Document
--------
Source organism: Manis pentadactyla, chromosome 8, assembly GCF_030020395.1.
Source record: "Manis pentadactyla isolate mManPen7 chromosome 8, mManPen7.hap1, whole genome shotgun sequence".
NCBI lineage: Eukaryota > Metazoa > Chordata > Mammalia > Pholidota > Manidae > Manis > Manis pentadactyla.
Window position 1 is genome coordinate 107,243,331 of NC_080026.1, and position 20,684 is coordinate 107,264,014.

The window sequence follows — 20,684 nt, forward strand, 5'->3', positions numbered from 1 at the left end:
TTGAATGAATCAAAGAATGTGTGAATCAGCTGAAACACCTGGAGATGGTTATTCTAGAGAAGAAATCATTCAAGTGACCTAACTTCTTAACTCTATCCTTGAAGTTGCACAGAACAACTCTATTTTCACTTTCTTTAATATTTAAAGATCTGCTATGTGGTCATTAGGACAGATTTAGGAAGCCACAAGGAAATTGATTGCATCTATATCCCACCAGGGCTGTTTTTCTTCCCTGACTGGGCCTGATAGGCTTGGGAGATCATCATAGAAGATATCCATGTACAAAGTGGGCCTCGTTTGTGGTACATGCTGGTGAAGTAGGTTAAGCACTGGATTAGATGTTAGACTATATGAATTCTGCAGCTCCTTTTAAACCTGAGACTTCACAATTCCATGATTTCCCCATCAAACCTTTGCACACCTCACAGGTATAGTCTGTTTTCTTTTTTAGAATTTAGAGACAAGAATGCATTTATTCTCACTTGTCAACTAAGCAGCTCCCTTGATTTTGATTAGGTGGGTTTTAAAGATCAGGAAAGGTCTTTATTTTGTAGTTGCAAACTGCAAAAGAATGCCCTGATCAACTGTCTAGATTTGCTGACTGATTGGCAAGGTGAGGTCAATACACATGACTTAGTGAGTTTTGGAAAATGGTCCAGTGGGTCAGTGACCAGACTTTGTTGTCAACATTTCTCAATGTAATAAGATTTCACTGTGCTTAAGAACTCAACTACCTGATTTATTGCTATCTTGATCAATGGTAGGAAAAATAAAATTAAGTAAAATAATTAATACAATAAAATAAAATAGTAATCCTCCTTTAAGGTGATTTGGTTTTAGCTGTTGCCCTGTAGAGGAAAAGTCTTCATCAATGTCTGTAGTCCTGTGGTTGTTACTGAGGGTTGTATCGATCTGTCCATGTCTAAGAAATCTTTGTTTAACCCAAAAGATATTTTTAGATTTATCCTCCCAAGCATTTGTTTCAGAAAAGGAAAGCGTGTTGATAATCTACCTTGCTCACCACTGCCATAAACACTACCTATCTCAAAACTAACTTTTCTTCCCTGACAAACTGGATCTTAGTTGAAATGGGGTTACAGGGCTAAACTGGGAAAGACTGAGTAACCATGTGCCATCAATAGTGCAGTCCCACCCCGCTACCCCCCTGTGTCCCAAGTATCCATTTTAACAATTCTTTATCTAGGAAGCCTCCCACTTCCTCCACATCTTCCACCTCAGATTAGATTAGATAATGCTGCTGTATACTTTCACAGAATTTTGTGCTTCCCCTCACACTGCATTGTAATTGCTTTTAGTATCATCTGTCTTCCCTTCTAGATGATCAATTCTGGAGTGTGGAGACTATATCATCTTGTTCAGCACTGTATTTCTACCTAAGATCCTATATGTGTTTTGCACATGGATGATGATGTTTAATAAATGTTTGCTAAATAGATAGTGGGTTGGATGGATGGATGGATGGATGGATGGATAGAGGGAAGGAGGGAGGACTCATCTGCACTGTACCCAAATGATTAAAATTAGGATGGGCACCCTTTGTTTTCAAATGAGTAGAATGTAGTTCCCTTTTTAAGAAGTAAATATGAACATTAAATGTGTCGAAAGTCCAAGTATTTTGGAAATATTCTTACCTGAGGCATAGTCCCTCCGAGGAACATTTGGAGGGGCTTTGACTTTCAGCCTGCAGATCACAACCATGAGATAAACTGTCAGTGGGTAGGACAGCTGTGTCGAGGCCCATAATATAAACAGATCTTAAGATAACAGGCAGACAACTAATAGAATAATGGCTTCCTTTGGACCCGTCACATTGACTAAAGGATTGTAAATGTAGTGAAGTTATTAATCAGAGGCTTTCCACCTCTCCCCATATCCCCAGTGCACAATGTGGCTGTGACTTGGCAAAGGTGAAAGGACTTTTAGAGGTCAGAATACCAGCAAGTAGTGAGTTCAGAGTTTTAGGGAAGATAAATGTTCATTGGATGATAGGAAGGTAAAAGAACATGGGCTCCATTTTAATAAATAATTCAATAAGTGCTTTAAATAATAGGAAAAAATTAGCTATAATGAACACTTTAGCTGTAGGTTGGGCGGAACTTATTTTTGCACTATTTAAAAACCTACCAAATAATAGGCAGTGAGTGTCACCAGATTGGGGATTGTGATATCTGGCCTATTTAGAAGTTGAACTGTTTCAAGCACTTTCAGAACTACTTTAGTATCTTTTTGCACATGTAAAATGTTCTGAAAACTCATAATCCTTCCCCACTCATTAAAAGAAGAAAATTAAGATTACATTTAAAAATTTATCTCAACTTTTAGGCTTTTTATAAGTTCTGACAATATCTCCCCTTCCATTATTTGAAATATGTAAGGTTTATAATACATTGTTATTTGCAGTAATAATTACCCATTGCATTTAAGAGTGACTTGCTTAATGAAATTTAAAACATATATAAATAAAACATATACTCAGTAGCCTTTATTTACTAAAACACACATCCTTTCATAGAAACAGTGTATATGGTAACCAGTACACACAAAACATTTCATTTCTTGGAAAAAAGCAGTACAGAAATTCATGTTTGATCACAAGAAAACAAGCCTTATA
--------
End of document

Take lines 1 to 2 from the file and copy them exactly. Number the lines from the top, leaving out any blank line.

Source organism: Manis pentadactyla, chromosome 8, assembly GCF_030020395.1.
Source record: "Manis pentadactyla isolate mManPen7 chromosome 8, mManPen7.hap1, whole genome shotgun sequence".